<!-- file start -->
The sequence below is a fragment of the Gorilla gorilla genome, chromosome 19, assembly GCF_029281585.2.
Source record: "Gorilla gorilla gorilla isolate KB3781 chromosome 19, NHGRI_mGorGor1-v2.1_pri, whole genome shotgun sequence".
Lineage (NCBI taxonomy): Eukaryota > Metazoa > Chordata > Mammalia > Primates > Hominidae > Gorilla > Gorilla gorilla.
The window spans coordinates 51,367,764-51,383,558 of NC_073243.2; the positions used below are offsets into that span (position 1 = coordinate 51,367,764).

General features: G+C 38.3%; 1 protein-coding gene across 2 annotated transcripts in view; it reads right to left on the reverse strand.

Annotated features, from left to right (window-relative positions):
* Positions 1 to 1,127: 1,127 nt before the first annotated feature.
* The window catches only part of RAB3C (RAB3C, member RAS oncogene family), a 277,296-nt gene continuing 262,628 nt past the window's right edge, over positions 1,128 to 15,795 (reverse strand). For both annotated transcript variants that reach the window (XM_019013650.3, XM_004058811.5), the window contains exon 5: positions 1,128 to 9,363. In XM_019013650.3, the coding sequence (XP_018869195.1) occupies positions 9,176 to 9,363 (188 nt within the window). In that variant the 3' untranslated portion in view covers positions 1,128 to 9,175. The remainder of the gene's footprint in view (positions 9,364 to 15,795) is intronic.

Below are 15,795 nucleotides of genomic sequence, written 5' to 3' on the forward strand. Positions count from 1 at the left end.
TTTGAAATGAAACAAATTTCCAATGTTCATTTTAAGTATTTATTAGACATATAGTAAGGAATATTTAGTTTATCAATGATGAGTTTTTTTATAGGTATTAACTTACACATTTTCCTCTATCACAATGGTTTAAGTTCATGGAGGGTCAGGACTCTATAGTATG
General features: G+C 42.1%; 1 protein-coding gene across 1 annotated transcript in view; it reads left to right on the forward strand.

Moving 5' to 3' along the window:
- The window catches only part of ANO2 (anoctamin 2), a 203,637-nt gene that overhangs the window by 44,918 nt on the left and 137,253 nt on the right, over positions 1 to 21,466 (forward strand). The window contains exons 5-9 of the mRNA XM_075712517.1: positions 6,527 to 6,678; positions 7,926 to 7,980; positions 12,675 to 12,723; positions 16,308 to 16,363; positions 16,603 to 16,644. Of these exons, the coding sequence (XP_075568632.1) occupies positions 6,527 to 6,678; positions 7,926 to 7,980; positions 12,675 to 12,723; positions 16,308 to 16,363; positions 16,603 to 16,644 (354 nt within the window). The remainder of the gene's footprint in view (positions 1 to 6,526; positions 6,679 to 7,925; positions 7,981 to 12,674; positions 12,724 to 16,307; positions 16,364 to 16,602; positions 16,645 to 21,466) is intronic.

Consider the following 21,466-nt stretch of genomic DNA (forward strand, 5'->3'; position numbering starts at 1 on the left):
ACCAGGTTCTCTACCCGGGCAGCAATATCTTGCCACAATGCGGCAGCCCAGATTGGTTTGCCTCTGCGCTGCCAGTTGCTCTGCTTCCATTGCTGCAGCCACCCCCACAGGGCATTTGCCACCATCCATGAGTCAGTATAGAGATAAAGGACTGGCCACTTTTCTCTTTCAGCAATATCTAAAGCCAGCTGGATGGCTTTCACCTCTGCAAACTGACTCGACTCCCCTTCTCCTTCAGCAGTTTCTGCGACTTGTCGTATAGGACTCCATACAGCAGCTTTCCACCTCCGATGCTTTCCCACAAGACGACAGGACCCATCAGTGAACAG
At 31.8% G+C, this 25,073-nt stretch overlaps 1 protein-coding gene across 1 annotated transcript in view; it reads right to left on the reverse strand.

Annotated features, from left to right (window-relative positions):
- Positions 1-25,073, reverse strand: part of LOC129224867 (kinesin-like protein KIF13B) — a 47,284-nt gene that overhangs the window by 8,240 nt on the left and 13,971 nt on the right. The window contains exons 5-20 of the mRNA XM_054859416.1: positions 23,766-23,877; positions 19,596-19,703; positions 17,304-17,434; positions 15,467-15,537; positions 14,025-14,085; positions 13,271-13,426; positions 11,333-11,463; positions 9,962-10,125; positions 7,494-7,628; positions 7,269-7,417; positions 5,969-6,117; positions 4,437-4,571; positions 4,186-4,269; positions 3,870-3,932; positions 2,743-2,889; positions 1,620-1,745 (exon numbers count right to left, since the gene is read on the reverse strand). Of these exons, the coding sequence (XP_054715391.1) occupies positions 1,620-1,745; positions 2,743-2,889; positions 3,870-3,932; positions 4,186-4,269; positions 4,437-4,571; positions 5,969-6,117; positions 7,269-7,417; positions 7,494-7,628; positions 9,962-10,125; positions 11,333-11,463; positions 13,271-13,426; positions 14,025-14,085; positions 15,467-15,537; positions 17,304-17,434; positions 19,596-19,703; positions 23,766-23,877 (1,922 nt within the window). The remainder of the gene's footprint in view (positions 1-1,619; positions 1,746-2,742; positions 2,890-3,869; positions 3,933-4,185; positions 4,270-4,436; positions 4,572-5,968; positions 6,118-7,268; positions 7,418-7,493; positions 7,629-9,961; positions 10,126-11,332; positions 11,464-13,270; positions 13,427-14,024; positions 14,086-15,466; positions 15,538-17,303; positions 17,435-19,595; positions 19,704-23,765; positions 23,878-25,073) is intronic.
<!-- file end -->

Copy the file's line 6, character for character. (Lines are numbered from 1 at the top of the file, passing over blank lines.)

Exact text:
Annotated features, from left to right (window-relative positions):